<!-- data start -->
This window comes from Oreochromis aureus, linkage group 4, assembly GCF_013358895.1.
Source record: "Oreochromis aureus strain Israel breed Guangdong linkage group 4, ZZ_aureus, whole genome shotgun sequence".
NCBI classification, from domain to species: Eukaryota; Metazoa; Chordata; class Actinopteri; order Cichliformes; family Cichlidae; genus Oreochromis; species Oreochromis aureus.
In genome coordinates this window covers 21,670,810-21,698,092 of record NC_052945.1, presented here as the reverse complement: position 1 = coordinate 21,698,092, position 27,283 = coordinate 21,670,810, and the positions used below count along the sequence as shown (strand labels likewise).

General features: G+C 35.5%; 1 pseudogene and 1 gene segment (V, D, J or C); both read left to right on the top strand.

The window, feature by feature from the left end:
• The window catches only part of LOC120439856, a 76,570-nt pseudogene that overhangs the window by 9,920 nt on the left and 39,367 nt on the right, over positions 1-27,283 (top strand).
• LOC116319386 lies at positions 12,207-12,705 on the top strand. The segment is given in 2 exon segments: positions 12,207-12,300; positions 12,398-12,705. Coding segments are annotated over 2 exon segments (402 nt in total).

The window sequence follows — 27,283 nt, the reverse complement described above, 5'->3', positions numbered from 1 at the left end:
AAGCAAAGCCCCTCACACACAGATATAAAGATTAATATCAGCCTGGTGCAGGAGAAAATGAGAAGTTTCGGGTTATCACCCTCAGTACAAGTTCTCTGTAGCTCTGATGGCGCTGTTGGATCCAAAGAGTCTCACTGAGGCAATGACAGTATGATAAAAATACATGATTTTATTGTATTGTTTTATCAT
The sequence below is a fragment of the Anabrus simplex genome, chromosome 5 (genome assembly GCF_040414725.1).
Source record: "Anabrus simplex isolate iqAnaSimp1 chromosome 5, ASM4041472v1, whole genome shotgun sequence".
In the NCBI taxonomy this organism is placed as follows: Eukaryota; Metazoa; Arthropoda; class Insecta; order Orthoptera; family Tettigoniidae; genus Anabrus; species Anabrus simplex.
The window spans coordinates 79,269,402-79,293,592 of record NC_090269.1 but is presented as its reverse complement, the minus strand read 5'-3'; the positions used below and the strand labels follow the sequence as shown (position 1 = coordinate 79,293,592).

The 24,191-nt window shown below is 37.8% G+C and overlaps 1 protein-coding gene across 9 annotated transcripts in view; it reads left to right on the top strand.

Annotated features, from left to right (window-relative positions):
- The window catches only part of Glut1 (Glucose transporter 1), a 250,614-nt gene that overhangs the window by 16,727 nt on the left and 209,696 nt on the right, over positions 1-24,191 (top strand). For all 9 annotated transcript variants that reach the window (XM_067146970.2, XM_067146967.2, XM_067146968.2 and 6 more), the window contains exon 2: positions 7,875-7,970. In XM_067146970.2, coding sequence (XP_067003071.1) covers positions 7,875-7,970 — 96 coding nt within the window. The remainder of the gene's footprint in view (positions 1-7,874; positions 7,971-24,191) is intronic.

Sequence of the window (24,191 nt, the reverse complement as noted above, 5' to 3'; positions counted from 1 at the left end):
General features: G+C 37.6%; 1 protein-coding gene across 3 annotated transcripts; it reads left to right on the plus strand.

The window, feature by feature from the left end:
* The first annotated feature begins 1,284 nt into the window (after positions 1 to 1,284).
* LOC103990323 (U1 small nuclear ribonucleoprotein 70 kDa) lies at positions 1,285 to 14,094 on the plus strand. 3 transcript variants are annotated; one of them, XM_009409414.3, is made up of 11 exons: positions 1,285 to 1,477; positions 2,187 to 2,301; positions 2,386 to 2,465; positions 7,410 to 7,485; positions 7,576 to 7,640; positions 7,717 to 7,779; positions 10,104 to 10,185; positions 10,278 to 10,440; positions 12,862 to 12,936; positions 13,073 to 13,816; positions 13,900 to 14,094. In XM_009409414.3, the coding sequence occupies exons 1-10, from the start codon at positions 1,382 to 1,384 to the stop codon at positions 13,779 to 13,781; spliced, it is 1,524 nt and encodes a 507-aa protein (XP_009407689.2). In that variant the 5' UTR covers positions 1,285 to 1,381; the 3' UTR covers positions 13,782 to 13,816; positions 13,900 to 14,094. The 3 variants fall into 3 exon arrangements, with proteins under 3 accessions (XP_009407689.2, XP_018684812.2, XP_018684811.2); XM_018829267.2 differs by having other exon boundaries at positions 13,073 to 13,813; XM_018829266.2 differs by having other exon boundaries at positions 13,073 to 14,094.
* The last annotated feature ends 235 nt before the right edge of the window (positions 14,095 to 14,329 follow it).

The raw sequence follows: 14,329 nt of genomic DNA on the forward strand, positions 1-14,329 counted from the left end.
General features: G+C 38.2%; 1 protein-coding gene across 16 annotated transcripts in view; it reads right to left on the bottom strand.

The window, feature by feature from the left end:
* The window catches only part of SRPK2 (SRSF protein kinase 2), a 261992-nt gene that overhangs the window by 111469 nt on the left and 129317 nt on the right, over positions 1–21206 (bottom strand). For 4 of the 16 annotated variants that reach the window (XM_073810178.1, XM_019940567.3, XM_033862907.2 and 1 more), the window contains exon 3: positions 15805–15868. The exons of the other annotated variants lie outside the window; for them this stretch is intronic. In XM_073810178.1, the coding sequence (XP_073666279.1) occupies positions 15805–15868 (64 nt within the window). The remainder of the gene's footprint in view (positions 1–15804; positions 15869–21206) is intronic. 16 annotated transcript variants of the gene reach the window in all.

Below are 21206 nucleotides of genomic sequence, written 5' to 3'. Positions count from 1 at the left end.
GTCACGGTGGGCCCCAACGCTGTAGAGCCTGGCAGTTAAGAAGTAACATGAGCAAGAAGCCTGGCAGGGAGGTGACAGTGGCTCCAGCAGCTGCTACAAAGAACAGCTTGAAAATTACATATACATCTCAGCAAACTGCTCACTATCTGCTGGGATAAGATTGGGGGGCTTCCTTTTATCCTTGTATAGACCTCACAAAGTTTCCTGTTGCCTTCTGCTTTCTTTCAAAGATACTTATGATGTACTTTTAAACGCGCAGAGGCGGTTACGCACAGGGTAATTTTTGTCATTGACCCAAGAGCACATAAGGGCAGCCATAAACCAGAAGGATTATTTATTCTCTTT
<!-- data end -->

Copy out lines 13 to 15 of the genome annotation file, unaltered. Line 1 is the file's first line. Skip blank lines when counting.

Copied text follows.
In the NCBI taxonomy this organism is placed as follows: Eukaryota; Metazoa; Arthropoda; class Insecta; order Orthoptera; family Tettigoniidae; genus Anabrus; species Anabrus simplex.
The window spans coordinates 79,269,402-79,293,592 of record NC_090269.1 but is presented as its reverse complement, the minus strand read 5'-3'; the positions used below and the strand labels follow the sequence as shown (position 1 = coordinate 79,293,592).

The 24,191-nt window shown below is 37.8% G+C and overlaps 1 protein-coding gene across 9 annotated transcripts in view; it reads left to right on the top strand.